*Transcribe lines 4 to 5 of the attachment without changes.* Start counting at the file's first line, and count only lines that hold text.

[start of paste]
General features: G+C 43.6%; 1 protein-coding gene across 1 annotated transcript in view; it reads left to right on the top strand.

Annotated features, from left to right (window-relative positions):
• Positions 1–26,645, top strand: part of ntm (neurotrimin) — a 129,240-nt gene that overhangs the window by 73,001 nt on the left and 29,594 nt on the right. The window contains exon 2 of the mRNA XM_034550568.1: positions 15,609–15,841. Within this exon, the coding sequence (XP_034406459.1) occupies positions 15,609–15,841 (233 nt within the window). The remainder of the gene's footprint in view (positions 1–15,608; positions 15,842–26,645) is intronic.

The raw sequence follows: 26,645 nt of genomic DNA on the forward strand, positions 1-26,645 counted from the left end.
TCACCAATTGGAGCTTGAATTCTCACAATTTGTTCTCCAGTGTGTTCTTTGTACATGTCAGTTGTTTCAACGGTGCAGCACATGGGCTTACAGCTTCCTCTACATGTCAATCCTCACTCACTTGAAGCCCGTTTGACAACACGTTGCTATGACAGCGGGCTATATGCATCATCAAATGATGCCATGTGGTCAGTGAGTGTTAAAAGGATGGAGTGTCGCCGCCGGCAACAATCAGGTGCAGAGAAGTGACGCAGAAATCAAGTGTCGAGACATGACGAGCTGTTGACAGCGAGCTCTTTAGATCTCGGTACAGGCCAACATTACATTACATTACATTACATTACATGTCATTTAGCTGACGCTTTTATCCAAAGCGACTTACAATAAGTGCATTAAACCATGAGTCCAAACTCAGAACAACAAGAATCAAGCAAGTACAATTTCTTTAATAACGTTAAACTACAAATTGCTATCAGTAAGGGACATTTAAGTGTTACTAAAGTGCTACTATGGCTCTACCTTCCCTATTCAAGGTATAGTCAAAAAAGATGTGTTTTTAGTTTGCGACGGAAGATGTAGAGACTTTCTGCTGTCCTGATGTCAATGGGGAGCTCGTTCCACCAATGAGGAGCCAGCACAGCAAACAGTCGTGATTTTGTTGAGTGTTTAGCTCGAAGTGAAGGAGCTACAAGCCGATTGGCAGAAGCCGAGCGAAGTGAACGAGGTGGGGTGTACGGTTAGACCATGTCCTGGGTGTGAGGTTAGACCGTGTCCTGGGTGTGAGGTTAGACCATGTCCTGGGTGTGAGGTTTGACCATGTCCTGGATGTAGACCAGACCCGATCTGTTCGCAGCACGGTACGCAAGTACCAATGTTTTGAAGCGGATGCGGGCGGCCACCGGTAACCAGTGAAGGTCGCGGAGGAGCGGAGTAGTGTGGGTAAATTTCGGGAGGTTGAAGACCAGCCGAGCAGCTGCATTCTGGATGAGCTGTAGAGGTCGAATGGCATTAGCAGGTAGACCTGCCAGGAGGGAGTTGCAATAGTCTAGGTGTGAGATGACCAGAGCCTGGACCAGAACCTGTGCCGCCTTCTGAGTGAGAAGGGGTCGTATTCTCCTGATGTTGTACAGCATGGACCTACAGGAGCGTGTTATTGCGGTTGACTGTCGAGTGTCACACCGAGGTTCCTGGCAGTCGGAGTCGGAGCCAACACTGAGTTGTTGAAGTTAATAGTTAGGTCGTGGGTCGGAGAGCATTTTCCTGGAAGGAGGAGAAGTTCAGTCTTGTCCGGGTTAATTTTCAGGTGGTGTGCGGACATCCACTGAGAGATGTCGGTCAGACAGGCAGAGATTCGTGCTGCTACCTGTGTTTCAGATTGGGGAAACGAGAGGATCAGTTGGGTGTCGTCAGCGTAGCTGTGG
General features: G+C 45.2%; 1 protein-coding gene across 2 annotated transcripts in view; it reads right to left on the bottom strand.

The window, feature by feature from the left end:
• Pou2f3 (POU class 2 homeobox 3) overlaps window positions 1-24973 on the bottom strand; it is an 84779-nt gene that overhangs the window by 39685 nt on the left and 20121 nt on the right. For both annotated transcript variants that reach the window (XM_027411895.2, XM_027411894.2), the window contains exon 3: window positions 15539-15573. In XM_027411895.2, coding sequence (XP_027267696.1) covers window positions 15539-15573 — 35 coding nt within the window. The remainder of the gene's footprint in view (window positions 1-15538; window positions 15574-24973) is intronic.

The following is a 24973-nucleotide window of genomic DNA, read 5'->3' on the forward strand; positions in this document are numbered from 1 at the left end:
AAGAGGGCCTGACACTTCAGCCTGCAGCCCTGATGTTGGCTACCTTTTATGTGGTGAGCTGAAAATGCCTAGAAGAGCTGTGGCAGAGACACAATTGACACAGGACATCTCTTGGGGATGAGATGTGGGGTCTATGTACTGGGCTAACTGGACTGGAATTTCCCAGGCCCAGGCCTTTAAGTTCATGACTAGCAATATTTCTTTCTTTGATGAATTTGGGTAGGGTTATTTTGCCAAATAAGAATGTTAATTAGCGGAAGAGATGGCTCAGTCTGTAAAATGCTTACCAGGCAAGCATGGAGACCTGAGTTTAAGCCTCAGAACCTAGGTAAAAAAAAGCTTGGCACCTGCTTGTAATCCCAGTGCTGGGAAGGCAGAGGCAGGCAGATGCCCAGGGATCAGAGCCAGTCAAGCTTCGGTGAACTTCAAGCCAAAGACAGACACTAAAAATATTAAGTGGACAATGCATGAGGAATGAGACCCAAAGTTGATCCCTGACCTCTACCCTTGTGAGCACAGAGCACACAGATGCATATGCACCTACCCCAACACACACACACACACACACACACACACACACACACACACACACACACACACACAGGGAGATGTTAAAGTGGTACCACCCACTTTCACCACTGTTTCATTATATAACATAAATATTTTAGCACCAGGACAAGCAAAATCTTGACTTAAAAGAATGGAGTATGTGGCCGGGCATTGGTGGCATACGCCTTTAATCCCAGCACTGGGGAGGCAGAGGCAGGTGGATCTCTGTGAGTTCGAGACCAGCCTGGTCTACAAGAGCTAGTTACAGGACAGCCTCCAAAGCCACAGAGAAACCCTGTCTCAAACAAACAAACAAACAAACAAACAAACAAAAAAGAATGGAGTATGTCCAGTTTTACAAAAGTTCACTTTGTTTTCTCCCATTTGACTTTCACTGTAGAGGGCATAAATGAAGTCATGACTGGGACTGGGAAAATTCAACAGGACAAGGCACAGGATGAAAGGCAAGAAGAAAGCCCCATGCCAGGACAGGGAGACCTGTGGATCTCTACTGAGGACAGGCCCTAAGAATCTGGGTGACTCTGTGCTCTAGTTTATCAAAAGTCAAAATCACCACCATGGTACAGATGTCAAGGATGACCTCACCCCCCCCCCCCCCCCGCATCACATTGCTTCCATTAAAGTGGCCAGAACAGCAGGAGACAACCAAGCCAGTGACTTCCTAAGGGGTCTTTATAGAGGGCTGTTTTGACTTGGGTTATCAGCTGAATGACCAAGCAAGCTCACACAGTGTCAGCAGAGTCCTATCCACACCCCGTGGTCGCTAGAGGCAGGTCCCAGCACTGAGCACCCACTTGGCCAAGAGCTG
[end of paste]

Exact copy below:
The raw sequence follows: 26,645 nt of genomic DNA on the forward strand, positions 1-26,645 counted from the left end.
TCACCAATTGGAGCTTGAATTCTCACAATTTGTTCTCCAGTGTGTTCTTTGTACATGTCAGTTGTTTCAACGGTGCAGCACATGGGCTTACAGCTTCCTCTACATGTCAATCCTCACTCACTTGAAGCCCGTTTGACAACACGTTGCTATGACAGCGGGCTATATGCATCATCAAATGATGCCATGTGGTCAGTGAGTGTTAAAAGGATGGAGTGTCGCCGCCGGCAACAATCAGGTGCAGAGAAGTGACGCAGAAATCAAGTGTCGAGACATGACGAGCTGTTGACAGCGAGCTCTTTAGATCTCGGTACAGGCCAACATTACATTACATTACATTACATTACATGTCATTTAGCTGACGCTTTTATCCAAAGCGACTTACAATAAGTGCATTAAACCATGAGTCCAAACTCAGAACAACAAGAATCAAGCAAGTACAATTTCTTTAATAACGTTAAACTACAAATTGCTATCAGTAAGGGACATTTAAGTGTTACTAAAGTGCTACTATGGCTCTACCTTCCCTATTCAAGGTATAGTCAAAAAAGATGTGTTTTTAGTTTGCGACGGAAGATGTAGAGACTTTCTGCTGTCCTGATGTCAATGGGGAGCTCGTTCCACCAATGAGGAGCCAGCACAGCAAACAGTCGTGATTTTGTTGAGTGTTTAGCTCGAAGTGAAGGAGCTACAAGCCGATTGGCAGAAGCCGAGCGAAGTGAACGAGGTGGGGTGTACGGTTAGACCATGTCCTGGGTGTGAGGTTAGACCGTGTCCTGGGTGTGAGGTTAGACCATGTCCTGGGTGTGAGGTTTGACCATGTCCTGGATGTAGACCAGACCCGATCTGTTCGCAGCACGGTACGCAAGTACCAATGTTTTGAAGCGGATGCGGGCGGCCACCGGTAACCAGTGAAGGTCGCGGAGGAGCGGAGTAGTGTGGGTAAATTTCGGGAGGTTGAAGACCAGCCGAGCAGCTGCATTCTGGATGAGCTGTAGAGGTCGAATGGCATTAGCAGGTAGACCTGCCAGGAGGGAGTTGCAATAGTCTAGGTGTGAGATGACCAGAGCCTGGACCAGAACCTGTGCCGCCTTCTGAGTGAGAAGGGGTCGTATTCTCCTGATGTTGTACAGCATGGACCTACAGGAGCGTGTTATTGCGGTTGACTGTCGAGTGTCACACCGAGGTTCCTGGCAGTCGGAGTCGGAGCCAACACTGAGTTGTTGAAGTTAATAGTTAGGTCGTGGGTCGGAGAGCATTTTCCTGGAAGGAGGAGAAGTTCAGTCTTGTCCGGGTTAATTTTCAGGTGGTGTGCGGACATCCACTGAGAGATGTCGGTCAGACAGGCAGAGATTCGTGCTGCTACCTGTGTTTCAGATTGGGGAAACGAGAGGATCAGTTGGGTGTCGTCAGCGTAGCTGTGG